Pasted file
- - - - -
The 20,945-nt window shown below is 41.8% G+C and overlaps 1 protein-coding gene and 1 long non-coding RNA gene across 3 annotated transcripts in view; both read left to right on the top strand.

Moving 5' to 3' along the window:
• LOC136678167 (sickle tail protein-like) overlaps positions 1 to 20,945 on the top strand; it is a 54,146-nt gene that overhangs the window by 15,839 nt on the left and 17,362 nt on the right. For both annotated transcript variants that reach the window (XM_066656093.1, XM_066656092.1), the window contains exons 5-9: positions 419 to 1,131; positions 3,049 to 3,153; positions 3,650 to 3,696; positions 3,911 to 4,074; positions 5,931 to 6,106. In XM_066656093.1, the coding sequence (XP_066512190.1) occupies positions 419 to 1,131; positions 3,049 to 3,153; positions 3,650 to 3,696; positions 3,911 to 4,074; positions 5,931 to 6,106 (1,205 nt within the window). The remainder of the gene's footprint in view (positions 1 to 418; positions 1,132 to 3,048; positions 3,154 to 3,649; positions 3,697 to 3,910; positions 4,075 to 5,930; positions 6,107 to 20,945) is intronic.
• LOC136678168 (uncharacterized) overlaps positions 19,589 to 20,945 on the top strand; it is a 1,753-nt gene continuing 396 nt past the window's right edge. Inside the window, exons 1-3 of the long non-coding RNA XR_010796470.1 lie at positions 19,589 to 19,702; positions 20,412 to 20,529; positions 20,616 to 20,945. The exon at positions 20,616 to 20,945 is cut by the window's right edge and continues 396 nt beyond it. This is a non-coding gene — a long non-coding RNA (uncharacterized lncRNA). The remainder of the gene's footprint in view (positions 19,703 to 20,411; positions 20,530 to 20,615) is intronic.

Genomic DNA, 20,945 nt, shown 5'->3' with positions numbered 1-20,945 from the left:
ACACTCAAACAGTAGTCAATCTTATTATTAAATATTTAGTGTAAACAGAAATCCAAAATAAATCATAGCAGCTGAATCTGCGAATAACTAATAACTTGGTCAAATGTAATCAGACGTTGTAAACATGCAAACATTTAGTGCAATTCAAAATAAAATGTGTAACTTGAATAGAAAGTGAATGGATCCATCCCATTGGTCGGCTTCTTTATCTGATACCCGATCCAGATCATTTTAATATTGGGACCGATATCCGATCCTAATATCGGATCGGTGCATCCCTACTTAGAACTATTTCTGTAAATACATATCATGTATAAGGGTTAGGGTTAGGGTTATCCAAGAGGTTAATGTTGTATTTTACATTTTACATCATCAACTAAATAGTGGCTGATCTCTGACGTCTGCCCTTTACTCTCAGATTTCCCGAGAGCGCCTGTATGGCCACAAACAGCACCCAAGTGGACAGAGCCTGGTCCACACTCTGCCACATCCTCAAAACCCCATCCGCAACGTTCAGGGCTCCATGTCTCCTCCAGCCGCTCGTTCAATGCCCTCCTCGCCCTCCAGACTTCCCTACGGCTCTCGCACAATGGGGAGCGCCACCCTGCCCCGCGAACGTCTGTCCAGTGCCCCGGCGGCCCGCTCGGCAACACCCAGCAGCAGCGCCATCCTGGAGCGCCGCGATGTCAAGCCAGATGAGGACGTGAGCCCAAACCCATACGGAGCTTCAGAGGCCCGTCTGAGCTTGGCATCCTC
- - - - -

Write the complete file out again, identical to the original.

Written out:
The 20,945-nt window shown below is 41.8% G+C and overlaps 1 protein-coding gene and 1 long non-coding RNA gene across 3 annotated transcripts in view; both read left to right on the top strand.

Moving 5' to 3' along the window:
• LOC136678167 (sickle tail protein-like) overlaps positions 1 to 20,945 on the top strand; it is a 54,146-nt gene that overhangs the window by 15,839 nt on the left and 17,362 nt on the right. For both annotated transcript variants that reach the window (XM_066656093.1, XM_066656092.1), the window contains exons 5-9: positions 419 to 1,131; positions 3,049 to 3,153; positions 3,650 to 3,696; positions 3,911 to 4,074; positions 5,931 to 6,106. In XM_066656093.1, the coding sequence (XP_066512190.1) occupies positions 419 to 1,131; positions 3,049 to 3,153; positions 3,650 to 3,696; positions 3,911 to 4,074; positions 5,931 to 6,106 (1,205 nt within the window). The remainder of the gene's footprint in view (positions 1 to 418; positions 1,132 to 3,048; positions 3,154 to 3,649; positions 3,697 to 3,910; positions 4,075 to 5,930; positions 6,107 to 20,945) is intronic.
• LOC136678168 (uncharacterized) overlaps positions 19,589 to 20,945 on the top strand; it is a 1,753-nt gene continuing 396 nt past the window's right edge. Inside the window, exons 1-3 of the long non-coding RNA XR_010796470.1 lie at positions 19,589 to 19,702; positions 20,412 to 20,529; positions 20,616 to 20,945. The exon at positions 20,616 to 20,945 is cut by the window's right edge and continues 396 nt beyond it. This is a non-coding gene — a long non-coding RNA (uncharacterized lncRNA). The remainder of the gene's footprint in view (positions 19,703 to 20,411; positions 20,530 to 20,615) is intronic.

Genomic DNA, 20,945 nt, shown 5'->3' with positions numbered 1-20,945 from the left:
ACACTCAAACAGTAGTCAATCTTATTATTAAATATTTAGTGTAAACAGAAATCCAAAATAAATCATAGCAGCTGAATCTGCGAATAACTAATAACTTGGTCAAATGTAATCAGACGTTGTAAACATGCAAACATTTAGTGCAATTCAAAATAAAATGTGTAACTTGAATAGAAAGTGAATGGATCCATCCCATTGGTCGGCTTCTTTATCTGATACCCGATCCAGATCATTTTAATATTGGGACCGATATCCGATCCTAATATCGGATCGGTGCATCCCTACTTAGAACTATTTCTGTAAATACATATCATGTATAAGGGTTAGGGTTAGGGTTATCCAAGAGGTTAATGTTGTATTTTACATTTTACATCATCAACTAAATAGTGGCTGATCTCTGACGTCTGCCCTTTACTCTCAGATTTCCCGAGAGCGCCTGTATGGCCACAAACAGCACCCAAGTGGACAGAGCCTGGTCCACACTCTGCCACATCCTCAAAACCCCATCCGCAACGTTCAGGGCTCCATGTCTCCTCCAGCCGCTCGTTCAATGCCCTCCTCGCCCTCCAGACTTCCCTACGGCTCTCGCACAATGGGGAGCGCCACCCTGCCCCGCGAACGTCTGTCCAGTGCCCCGGCGGCCCGCTCGGCAACACCCAGCAGCAGCGCCATCCTGGAGCGCCGCGATGTCAAGCCAGATGAGGACGTGAGCCCAAACCCATACGGAGCTTCAGAGGCCCGTCTGAGCTTGGCATCCTC